Sunday, December 21, 2008

So nu, what's the miracle?

We all know the story: a little bit of oil, lasting for 8 days -- it's a neis, a miracle!  And thus the obligation to place the menorah someplace visible from the outside, to fulfill Pirsum Nisa, publicizing the miraculous event.

But there's a little problem, here on the first night.  If there was a day's supply of oil, then what exactly is the miracle for the first day?

A literalist might say, look, we're celebrating all eight days, so of course we have to start with the first day.  A physicist might say, perhaps an eighth of the oil was consumed each day, so the in-progress miracle was already visible (similar to a derivation from the Beit Yosef).  The midrashist might draw connections to the eight days of sukkot (though sukkot is really seven, plus shmini atzeret).  Reasonable explanations, true; but not deeply satisfying.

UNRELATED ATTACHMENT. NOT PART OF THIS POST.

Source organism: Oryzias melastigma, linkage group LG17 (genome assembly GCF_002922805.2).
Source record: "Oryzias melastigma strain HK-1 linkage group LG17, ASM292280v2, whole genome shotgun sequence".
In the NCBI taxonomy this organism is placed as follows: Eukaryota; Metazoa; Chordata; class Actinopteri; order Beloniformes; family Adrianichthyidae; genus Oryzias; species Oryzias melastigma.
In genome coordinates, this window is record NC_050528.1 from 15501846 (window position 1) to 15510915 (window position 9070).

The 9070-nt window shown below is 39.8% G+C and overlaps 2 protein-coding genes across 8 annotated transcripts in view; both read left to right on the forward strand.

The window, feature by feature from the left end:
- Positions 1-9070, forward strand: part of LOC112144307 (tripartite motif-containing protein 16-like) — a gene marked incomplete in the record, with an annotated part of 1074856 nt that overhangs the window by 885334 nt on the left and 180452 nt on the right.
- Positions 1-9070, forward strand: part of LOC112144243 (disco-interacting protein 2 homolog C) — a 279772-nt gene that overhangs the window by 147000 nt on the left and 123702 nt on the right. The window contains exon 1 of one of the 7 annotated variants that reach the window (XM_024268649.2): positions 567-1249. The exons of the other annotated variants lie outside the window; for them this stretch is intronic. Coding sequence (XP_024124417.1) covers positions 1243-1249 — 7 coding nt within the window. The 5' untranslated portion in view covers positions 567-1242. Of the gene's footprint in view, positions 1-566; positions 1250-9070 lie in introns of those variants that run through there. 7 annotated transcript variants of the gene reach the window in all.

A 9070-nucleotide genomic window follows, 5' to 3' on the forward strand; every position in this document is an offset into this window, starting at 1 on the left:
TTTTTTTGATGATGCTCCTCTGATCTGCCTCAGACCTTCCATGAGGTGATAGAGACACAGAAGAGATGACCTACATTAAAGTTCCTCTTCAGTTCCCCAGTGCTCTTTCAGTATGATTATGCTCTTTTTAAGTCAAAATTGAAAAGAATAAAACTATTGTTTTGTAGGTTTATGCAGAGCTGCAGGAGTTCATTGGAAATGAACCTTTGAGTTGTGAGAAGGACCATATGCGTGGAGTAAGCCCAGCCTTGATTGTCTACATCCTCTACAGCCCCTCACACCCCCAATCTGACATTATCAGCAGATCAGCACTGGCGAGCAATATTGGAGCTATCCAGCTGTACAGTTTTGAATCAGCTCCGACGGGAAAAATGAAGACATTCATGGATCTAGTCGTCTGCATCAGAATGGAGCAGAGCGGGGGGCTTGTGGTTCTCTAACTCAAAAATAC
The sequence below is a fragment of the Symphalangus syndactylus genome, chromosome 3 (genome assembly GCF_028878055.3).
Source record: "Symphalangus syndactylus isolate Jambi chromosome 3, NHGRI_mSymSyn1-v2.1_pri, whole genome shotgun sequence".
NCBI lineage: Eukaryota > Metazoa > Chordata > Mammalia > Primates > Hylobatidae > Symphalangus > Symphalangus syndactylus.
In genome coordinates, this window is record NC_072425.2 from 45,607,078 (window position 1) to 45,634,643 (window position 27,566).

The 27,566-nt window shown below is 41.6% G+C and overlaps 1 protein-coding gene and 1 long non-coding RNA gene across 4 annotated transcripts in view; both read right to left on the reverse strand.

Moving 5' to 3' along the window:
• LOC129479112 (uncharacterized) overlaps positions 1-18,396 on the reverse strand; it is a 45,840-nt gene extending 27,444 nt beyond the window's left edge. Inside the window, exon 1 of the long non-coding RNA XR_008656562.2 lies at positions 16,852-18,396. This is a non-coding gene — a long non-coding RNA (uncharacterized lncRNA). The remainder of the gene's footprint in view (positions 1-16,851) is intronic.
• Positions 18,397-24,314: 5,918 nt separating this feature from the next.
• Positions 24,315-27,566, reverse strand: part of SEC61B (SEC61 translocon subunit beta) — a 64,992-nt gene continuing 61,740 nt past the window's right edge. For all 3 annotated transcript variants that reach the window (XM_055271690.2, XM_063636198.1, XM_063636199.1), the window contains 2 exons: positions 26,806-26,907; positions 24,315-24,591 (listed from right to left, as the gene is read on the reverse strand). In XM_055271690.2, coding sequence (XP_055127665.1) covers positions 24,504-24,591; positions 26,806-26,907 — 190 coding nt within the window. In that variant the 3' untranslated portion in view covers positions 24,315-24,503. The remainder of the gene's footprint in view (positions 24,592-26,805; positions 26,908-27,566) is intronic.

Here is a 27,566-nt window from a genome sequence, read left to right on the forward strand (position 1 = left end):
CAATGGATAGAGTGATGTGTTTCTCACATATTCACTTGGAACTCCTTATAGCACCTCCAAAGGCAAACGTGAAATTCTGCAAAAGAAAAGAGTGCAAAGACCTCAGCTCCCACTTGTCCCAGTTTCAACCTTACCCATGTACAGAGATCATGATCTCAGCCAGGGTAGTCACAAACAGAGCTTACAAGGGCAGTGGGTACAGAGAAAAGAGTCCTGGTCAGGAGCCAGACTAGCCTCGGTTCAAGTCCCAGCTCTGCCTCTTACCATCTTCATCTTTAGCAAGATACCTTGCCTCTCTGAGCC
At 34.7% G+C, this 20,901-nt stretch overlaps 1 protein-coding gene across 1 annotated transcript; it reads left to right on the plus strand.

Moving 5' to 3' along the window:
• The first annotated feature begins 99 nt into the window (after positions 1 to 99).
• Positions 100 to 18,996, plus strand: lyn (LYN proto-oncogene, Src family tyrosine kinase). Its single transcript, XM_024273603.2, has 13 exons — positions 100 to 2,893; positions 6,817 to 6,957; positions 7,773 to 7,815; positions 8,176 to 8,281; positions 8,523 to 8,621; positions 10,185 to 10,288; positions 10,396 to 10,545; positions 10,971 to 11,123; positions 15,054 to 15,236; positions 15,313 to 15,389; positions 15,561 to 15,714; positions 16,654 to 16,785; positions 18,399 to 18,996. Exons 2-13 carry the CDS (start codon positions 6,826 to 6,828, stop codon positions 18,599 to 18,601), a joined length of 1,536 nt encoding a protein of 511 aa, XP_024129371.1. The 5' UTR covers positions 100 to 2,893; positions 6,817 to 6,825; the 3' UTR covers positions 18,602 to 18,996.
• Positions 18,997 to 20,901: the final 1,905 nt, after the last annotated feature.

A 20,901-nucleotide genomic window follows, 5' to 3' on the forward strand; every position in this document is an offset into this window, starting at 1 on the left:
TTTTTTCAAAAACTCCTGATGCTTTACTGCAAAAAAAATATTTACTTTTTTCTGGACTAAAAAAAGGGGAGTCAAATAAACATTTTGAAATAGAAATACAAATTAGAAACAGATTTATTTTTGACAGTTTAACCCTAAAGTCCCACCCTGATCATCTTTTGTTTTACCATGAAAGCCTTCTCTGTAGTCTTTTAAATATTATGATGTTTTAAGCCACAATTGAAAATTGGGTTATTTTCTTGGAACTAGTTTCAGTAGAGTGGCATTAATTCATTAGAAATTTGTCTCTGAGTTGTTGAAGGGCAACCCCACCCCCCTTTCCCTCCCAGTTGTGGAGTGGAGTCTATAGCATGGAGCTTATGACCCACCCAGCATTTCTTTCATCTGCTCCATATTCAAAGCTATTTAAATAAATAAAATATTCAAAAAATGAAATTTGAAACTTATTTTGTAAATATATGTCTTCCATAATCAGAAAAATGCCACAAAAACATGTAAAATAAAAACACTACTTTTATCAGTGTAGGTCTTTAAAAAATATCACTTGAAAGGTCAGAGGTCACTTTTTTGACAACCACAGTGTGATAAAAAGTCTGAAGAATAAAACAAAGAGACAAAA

A Zionist or Maccaebean zealot might say, it's a different miracle that's being celebrated on the first day -- the nitzachon, the military victory.  Although all traces of that perspective have been erased from the gemara and halachah, there's a germ of a different idea here.  For an essential question behind any military undertaking is -- to put it baldly -- is God on our side?  And how would we know?

Most miracles don't even look like miracles.  They're b'derekh teva, clothed in the appearance of the natural order of things.  The crazy coincidences of the Purim megillah; the almost-slapstick but actually-heroics of Judith's Chanukah triumph; the impossible not-misses of meeting one's b'shert; the annoying red light that, unbeknownst to anyone, avoids the fatal car accident --no one is forced to see the hand of ha-Shem in these kinds of miracles.  The hashgacha pratit is known only to the extent one wishes to know it.

So perhaps the neis of this first night, is the neis b'derekh teva; the nisim that we are entirely immersed in, on all nights and at every moment.  And the true neis is that, the more we become of aware of those miracles, the more obvious the miracles become, the brighter the light shines, throughout the eight days of the chanukiah, throughout this solstice-marking holiday, through the entire season of gradually increasing light, into the era when the light hidden away for the righteous becomes visible to all.

Chag orim same'ach!

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